Journal of Emergencies, Trauma, and Shock
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ORIGINAL ARTICLE
Year : 2022  |  Volume : 15  |  Issue : 1  |  Page : 29-34

End-of-Life communication in the emergency department: The emergency physicians' perspectives


1 Department of Emergency Medicine, Singapore General Hospital, Singapore
2 Accident & Emergency Department, Changi General Hospital, Singapore
3 Duke-NUS Graduate Medical School, Singapore
4 Department of Emergency Medicine, Sengkang General Hospital, Singapore

Correspondence Address:
Dr. Yuan Helen Zhang
Department of Emergency, Singapore General Hospital, 1 Hospital Crescent, Outram Road
Singapore
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Source of Support: None, Conflict of Interest: None


DOI: 10.4103/jets.jets_80_21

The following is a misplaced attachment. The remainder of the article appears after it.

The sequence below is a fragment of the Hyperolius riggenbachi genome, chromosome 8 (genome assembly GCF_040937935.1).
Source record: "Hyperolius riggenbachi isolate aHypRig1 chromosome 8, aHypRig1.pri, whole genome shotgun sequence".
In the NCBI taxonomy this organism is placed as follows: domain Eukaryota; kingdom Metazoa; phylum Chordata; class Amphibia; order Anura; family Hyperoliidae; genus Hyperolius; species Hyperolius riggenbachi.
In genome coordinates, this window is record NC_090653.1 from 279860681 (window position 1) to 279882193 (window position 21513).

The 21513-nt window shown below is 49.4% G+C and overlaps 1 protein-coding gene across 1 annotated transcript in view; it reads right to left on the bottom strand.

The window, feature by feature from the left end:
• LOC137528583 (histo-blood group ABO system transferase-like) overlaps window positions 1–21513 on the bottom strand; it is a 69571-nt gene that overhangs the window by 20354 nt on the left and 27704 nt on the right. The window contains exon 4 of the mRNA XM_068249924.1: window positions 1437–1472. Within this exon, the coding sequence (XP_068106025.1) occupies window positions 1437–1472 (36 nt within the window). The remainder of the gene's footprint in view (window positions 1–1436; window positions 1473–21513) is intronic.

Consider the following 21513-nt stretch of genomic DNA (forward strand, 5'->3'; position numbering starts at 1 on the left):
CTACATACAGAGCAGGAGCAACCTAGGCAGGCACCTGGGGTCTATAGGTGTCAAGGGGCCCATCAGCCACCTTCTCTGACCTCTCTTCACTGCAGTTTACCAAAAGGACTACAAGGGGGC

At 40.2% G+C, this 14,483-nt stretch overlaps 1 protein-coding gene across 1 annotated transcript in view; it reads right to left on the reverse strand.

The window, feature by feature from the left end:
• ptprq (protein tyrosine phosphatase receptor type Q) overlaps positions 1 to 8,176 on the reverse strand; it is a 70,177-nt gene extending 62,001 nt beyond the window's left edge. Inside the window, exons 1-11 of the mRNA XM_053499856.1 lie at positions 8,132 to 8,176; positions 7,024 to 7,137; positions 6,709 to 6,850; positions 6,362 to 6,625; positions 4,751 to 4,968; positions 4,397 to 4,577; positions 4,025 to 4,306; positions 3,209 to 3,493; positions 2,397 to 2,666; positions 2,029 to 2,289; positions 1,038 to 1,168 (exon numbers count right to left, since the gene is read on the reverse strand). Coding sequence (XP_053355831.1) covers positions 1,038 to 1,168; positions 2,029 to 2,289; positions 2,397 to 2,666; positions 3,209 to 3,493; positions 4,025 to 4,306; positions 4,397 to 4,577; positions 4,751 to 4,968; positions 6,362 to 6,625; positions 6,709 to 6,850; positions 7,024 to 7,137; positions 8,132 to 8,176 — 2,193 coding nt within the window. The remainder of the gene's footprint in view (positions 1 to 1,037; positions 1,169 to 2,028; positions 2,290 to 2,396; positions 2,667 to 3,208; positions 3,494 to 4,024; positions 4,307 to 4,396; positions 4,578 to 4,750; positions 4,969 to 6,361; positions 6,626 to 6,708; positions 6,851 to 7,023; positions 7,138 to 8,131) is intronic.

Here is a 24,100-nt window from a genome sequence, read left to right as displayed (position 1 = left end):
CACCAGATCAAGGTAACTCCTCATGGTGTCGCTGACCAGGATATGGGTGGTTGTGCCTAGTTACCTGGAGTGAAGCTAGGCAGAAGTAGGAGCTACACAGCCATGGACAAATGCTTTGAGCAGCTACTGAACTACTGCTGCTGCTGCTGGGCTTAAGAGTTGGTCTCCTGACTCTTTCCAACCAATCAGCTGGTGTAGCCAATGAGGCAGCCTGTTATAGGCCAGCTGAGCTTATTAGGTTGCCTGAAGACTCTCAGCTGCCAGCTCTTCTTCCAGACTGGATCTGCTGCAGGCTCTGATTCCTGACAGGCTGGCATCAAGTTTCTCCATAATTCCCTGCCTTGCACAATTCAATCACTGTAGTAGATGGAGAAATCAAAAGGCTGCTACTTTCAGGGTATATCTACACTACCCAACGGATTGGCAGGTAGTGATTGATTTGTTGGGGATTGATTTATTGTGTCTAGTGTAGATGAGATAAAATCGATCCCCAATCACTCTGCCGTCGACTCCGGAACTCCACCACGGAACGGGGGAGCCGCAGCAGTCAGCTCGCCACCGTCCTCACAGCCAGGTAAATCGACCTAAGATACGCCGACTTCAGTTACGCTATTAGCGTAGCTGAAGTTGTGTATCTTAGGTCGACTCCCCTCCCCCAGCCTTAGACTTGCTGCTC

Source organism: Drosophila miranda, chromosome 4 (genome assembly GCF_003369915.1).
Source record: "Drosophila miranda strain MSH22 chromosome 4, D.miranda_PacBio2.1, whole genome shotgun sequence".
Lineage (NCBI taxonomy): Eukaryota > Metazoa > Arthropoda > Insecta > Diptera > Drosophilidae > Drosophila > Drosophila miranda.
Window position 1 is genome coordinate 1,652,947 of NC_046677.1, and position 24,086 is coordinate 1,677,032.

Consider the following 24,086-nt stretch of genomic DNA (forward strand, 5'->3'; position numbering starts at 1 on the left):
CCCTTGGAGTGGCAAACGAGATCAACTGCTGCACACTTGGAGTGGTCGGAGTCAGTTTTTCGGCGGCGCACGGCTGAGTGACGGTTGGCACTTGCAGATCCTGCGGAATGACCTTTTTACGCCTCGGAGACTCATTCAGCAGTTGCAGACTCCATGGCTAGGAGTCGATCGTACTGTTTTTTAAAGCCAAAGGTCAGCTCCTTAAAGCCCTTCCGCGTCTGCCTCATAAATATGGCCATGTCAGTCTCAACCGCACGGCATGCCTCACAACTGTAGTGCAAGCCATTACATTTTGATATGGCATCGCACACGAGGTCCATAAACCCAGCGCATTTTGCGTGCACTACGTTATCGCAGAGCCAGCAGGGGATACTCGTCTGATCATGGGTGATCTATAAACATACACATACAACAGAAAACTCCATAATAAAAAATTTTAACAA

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Introduction: End-of-life (EOL) conditions are commonly encountered by emergency physicians (EP). We aim to explore EPs' experience and perspectives toward EOL discussions in acute settings. Methods: A qualitative survey was conducted among EPs in three tertiary institutions. Data on demographics, EOL knowledge, conflict management strategies, comfort level, and perceived barriers to EOL discussions were collected. Data analysis was performed using SPSS and SAS. Results: Of 63 respondents, 40 (63.5%) were male. Respondents comprised 22 senior residents/registrars, 9 associate consultants, 22 consultants, and 10 senior consultants. The median duration of emergency department practice was 8 (interquartile range: 6–10) years. A majority (79.3%) reported conducting EOL discussions daily to weekly, with most (90.5%) able to obtain general agreement with families and patients regarding goals of care. Top barriers were communications with family/clinicians, lack of understanding of palliative care, and lack of rapport with patients. 38 (60.3%) deferred discussions to other colleagues (e.g., intensivists), 10 (15.9%) involved more family members, and 13 (20.6%) employed a combination of approaches. Physician's comfort level in discussing EOL issues also differed with physician seniority and patient type. There was a positive correlation between the mean general comfort level when discussing EOL and the seniority of the EPs up till consultancy. However, the comfort level dropped among senior consultants as compared to consultants. EPs were most comfortable discussing EOL of patients with a known terminal illness and least comfortable in cases of sudden death. Conclusions: Formal training and standardized framework would be useful to enhance the competency of EPs in conducting EOL discussions.


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